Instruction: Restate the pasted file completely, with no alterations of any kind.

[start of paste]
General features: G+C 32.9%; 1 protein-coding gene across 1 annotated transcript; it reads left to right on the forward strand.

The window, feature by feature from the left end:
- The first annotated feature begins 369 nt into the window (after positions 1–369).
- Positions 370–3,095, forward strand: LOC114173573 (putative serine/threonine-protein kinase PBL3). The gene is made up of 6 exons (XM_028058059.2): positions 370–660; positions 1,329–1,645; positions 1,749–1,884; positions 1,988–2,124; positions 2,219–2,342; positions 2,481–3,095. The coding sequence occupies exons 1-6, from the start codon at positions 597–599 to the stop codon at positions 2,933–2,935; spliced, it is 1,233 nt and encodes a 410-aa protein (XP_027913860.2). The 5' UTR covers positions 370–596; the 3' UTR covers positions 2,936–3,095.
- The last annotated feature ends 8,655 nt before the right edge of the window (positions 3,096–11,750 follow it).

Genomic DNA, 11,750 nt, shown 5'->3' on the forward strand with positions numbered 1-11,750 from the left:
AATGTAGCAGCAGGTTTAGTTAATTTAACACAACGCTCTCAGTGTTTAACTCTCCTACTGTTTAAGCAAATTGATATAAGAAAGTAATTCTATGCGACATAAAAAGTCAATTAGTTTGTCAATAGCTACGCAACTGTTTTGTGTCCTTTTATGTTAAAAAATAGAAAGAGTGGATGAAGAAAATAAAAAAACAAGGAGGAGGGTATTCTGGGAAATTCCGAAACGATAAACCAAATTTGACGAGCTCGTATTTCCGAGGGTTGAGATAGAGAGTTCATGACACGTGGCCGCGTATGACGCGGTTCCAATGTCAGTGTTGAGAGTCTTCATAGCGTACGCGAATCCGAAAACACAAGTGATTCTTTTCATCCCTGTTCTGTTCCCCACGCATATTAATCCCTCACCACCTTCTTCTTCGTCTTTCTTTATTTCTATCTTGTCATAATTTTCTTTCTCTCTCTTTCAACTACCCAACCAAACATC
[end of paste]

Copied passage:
General features: G+C 32.9%; 1 protein-coding gene across 1 annotated transcript; it reads left to right on the forward strand.

The window, feature by feature from the left end:
- The first annotated feature begins 369 nt into the window (after positions 1–369).
- Positions 370–3,095, forward strand: LOC114173573 (putative serine/threonine-protein kinase PBL3). The gene is made up of 6 exons (XM_028058059.2): positions 370–660; positions 1,329–1,645; positions 1,749–1,884; positions 1,988–2,124; positions 2,219–2,342; positions 2,481–3,095. The coding sequence occupies exons 1-6, from the start codon at positions 597–599 to the stop codon at positions 2,933–2,935; spliced, it is 1,233 nt and encodes a 410-aa protein (XP_027913860.2). The 5' UTR covers positions 370–596; the 3' UTR covers positions 2,936–3,095.
- The last annotated feature ends 8,655 nt before the right edge of the window (positions 3,096–11,750 follow it).

Genomic DNA, 11,750 nt, shown 5'->3' on the forward strand with positions numbered 1-11,750 from the left:
AATGTAGCAGCAGGTTTAGTTAATTTAACACAACGCTCTCAGTGTTTAACTCTCCTACTGTTTAAGCAAATTGATATAAGAAAGTAATTCTATGCGACATAAAAAGTCAATTAGTTTGTCAATAGCTACGCAACTGTTTTGTGTCCTTTTATGTTAAAAAATAGAAAGAGTGGATGAAGAAAATAAAAAAACAAGGAGGAGGGTATTCTGGGAAATTCCGAAACGATAAACCAAATTTGACGAGCTCGTATTTCCGAGGGTTGAGATAGAGAGTTCATGACACGTGGCCGCGTATGACGCGGTTCCAATGTCAGTGTTGAGAGTCTTCATAGCGTACGCGAATCCGAAAACACAAGTGATTCTTTTCATCCCTGTTCTGTTCCCCACGCATATTAATCCCTCACCACCTTCTTCTTCGTCTTTCTTTATTTCTATCTTGTCATAATTTTCTTTCTCTCTCTTTCAACTACCCAACCAAACATC